#AllChestsWelcome: Do It Yourself Breast Prosthesis

Today we welcome Linda Crawford, a custom bra-maker, for a tutorial on how to make your own breast prosthesis.

There are lots of good reasons why you would want to make your own breast prosthesis. Here are a few…

  • It fits your bra perfectly. 
  • You can make one for a fraction of the cost of a commercially made silicone prosthetic.
  • It’s lightweight.
  • It can be worn in for swimming and in the hot tub.

Commercially manufactured breast prostheses come in different shapes, but none of them is made exactly to fit your bra. They are made from medical grade silicone and they have a very natural feel to them, but many people find them hot and heavy to wear. If you enjoy swimming, it is recommended that you purchase a special prosthesis that will not break down in chlorinated water. And my friend Carol can attest to the fact that the silicone prosthesis does not fare well in a hot tub! It burst, the hot tub was drained, and everything needed a lot of scrubbing! A DIY version can resolve many of these issues.

What you need:

  • Your bra pattern’s upper and lower cup pieces.
  • Cut and sew foam — available from your favourite bra making supply store.
  • Poly Pellets — polyester pellets available from crafting stores.
  • Sewing machine and sewing supplies.

Let’s get started!

Step 1

Using your upper and lower cup pattern pieces, cut 3 of each from your cut and sew foam.

Mark the ¼” cross cup seam on all 6 pieces.  Trim off the seam allowance on all pieces, at that ¼” line.

Trimming off the seam allowances

Mark the 3/8” elastic allowance on the under arm pieces and trim it off.

Step 2

You are now ready to join the upper cup pieces to the lower cup pieces. We removed the seam allowance to make this seam flat — so now butt the upper and lower cup together, and zig zag them together. You can use a regular zig zag stitch , or a 3 step zig zag stitch. The regular zig zag stitch results in a flatter seam. The 3 step zig zag makes it easier to catch both sides with the stitches. In my example I used the 3 step zig zag.

Prepare the other 2 cups the same way. You should now have 3 full cups the same size. 

Step 3

Trim ½” from the perimeter of cup number 1. This will be the outside cup. 

For the middle cup, you will trim of ¾” so it nests inside the outside cup.

For the inner cup, trim off 1”.

You should now have 3 cups, each one smaller than the last.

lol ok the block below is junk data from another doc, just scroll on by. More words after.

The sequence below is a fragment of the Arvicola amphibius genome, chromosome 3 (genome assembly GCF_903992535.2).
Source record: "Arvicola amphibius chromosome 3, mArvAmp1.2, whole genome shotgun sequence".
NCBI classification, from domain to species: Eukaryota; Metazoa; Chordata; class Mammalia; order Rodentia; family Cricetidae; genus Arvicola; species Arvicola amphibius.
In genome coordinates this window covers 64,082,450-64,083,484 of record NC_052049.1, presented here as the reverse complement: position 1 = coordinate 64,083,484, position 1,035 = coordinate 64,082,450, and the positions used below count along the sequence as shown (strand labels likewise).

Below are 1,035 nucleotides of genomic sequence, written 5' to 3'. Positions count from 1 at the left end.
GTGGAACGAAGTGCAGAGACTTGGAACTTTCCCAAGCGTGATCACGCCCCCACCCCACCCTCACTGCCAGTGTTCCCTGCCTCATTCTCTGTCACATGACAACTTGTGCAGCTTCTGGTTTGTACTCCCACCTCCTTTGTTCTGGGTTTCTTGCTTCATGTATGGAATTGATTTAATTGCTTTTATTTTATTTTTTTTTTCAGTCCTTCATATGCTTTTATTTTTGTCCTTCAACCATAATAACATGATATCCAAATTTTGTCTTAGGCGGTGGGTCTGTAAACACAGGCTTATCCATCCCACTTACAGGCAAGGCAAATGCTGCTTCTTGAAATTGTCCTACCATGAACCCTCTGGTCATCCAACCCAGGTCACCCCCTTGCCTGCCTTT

Three graded bra cups nestled inside each other
All three cups nested in one another

Step 4 

Lay the largest cup on a piece of cut and sew foam, and trace the outline. This will become the backing piece that holds everything inside.

Bra cup on top of a piece of thin foam
Tracing the outline of the bra cup onto another piece of foam

Repeat this step with the smallest cup. The smallest cup, together with its backing piece will hold the poly pellets inside.

Stitch the backing piece to the smallest cup with a zig zag stitch. Leave the neckline edge open.

Step 5

Fill the smallest cup with the poly pellets. I use a funnel to do this, but you can use anything that will direct the pellets into the cup. 

Before you close  the opening of this smallest cup piece, pin it closed and try it inside your bra. Do you want it to feel soft, light, and squishy, or do you want a firmer and heavier feel? You can add or subtract pellets as needed. Zig zag the neckline edge closed.

Bra cup with markings and pins
Cup pinned closed for trying out

Step 6

Hand stitch the middle layer to the outer layer. Stack the outer layer, the middle layer, and the smallest full cup, and test them inside your bra to make sure there are no additional adjustments to make.

Now, sew the large backing piece to the largest cup, leaving the neckline edge open.

Slip the small cup into the opening and stitch it closed.

One pocket-like bra cup being slid into another
Sliding one cup into the next

You are finished! The prosthesis should fit into your bra cup perfectly!

Overhead view of bra with filled out cup
Because the prosthesis is made from the same pattern as the bra, the seamlines and shape match perfectly.

Linda is a (gifted) custom size bra maker and a kind person with a great sense of humor and a soft spot for cats, she lives in Burlington, Ontario, Canada, where she runs Uplift Custom Bras, her custom bra salon and sewing studio. 

People from as far away as Australia, and as close as next door, have come for their own, comfortable, sexy,  made-to-measure, wires never poking, custom bra.

Lynda, a blonde white woman, grins at the camera. She's wearing a textured scarf and is leaning into the picture.